But that's what happened in State v. Jacob, a case filed earlier this month in the State Court of Appeals Division II. In the appeal, the state admitted that it miscalculated the defendant's offender score, which is used to determine the severity of the punishment doled out after a conviction.
In October of 2011, Terry Jacob was pulled over in Mason County on suspicion of driving under the influence. He claimed to have had "two or three drinks" at a nearby bar, but subsequently failed some field sobriety tests, including the horizontal gaze nystagmus test, which monitors eye movement. (He also reportedly failed to touch his finger to his nose in six out of seven attempts). Jacob was arrested and charged with DUI.
At trial, a state toxicologist stated that Jacob's BAC was .10, which is over the limit of .08 grams. He also indicated the presence of inhalants in Jacob's blood like those which are often used for huffing, and noted they could have affected the HGN test results. Though the toxicologist wasn't cross-examined, Jacob later claimed that he had used an asthma inhaler, which could have tainted the test results. Nevertheless, the court excluded the testimony, and a jury found Jacob guilty of DUI.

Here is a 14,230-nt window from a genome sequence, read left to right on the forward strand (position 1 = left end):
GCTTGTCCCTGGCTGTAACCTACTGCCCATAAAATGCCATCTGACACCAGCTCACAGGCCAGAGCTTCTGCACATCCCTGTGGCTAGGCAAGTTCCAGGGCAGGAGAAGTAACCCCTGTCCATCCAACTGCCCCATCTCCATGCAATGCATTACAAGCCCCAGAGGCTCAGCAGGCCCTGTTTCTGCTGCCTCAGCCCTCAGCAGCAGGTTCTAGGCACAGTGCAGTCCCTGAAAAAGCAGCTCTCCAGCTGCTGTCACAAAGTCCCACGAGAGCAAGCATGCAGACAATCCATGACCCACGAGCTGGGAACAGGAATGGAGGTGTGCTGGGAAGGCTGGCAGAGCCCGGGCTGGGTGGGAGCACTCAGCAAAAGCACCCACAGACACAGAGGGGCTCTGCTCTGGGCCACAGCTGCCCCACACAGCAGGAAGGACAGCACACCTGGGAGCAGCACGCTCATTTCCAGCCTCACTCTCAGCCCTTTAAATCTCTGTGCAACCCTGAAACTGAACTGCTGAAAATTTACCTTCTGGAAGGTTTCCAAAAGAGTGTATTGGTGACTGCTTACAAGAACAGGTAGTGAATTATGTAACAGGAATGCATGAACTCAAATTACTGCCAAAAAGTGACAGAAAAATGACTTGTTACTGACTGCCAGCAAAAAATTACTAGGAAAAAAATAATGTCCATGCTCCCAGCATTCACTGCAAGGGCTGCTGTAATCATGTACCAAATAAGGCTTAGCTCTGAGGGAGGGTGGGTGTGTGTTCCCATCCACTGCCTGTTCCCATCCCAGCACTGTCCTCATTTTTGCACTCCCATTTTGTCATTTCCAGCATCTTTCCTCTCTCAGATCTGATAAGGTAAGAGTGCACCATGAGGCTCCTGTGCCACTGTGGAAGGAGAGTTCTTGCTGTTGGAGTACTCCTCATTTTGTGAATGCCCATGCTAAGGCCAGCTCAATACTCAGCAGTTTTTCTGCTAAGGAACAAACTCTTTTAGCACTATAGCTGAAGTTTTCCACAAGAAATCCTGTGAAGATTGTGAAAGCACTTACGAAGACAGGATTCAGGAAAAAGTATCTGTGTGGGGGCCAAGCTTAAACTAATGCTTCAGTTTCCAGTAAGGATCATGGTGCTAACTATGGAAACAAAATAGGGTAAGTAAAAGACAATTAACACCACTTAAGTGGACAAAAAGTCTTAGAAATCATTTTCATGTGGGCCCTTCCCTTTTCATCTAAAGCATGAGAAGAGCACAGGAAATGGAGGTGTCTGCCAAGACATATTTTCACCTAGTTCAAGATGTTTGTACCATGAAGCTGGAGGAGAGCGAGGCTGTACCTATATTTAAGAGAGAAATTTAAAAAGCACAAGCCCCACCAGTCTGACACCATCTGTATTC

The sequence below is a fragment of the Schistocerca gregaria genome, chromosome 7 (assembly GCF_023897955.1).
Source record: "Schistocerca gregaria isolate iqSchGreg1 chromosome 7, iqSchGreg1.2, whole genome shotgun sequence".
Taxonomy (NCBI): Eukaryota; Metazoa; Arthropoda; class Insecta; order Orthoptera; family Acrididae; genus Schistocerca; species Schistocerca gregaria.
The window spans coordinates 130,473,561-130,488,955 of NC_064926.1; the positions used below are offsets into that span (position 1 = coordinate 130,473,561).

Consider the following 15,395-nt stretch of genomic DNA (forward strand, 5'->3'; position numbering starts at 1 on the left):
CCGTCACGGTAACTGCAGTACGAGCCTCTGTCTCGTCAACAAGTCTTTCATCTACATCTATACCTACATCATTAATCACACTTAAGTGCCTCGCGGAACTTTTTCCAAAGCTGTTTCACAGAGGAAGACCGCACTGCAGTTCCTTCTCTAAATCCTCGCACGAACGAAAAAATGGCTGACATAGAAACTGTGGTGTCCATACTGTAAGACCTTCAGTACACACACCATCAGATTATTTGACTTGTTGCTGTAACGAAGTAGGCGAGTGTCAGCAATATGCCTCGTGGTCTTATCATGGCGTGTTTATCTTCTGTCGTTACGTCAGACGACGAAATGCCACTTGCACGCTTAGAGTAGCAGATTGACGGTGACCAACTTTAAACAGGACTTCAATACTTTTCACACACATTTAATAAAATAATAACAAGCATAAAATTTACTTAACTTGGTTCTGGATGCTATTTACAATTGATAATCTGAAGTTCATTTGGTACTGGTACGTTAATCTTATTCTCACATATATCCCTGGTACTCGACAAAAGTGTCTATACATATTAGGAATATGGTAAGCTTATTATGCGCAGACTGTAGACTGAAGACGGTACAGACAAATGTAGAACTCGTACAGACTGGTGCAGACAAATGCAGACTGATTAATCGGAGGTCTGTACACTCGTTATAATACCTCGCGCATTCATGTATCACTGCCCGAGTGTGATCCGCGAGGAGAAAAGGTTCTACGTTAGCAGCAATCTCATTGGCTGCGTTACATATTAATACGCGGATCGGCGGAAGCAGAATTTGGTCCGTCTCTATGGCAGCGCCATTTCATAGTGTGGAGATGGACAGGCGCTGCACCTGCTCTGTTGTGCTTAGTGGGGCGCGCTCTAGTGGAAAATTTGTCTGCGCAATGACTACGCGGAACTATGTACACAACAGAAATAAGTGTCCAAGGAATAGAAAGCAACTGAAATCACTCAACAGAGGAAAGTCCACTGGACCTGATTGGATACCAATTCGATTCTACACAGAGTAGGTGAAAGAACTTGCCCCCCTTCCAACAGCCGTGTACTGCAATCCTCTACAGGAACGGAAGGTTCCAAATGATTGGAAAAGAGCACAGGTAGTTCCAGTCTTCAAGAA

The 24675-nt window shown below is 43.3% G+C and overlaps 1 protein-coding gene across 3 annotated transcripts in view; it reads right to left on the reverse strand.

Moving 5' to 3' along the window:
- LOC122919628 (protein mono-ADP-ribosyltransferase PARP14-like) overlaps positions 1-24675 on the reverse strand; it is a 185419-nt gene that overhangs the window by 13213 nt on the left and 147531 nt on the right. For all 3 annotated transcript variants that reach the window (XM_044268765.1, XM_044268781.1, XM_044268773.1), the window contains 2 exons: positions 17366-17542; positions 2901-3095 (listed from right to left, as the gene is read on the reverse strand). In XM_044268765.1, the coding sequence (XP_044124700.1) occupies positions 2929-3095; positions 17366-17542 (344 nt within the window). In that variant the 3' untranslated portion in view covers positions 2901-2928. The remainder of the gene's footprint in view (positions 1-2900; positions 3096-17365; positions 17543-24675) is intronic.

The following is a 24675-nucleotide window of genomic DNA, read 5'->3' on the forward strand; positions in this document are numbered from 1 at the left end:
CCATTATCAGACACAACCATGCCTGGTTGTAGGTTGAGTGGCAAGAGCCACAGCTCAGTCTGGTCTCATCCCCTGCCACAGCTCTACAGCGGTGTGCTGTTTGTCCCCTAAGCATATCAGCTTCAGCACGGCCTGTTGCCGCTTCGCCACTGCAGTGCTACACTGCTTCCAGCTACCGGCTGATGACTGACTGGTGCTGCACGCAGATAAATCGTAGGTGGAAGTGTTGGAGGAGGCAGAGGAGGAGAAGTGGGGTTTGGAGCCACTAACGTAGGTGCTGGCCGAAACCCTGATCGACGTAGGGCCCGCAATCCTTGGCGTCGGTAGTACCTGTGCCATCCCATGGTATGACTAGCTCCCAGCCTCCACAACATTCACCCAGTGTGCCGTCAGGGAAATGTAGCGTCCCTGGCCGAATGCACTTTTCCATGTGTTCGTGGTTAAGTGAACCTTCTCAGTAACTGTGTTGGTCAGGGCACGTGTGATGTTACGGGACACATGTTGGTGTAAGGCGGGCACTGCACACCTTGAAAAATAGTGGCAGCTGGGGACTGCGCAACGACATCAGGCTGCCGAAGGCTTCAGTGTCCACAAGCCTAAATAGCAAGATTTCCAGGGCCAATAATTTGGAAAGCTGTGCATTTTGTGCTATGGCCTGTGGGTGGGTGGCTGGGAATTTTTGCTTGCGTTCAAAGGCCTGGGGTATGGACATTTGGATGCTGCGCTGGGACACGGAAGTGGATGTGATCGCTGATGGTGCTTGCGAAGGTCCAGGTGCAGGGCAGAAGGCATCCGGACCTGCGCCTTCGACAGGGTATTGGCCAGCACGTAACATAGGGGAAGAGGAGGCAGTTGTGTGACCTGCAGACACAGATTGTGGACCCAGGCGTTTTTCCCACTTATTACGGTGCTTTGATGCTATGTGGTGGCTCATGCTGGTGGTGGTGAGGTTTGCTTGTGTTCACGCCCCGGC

Jacob appealed his conviction and his offender score. To the state's credit, it admitted that officials had miscalculated Jacob's offender score and imposed a harsher sentence than he should have gotten (five years of incarceration). The appeals court vacated the sentence and remanded the case back to the lower court for resentencing - but they did not overturn Jacob's conviction, ruling that the inhaler testimony was rightfully excluded.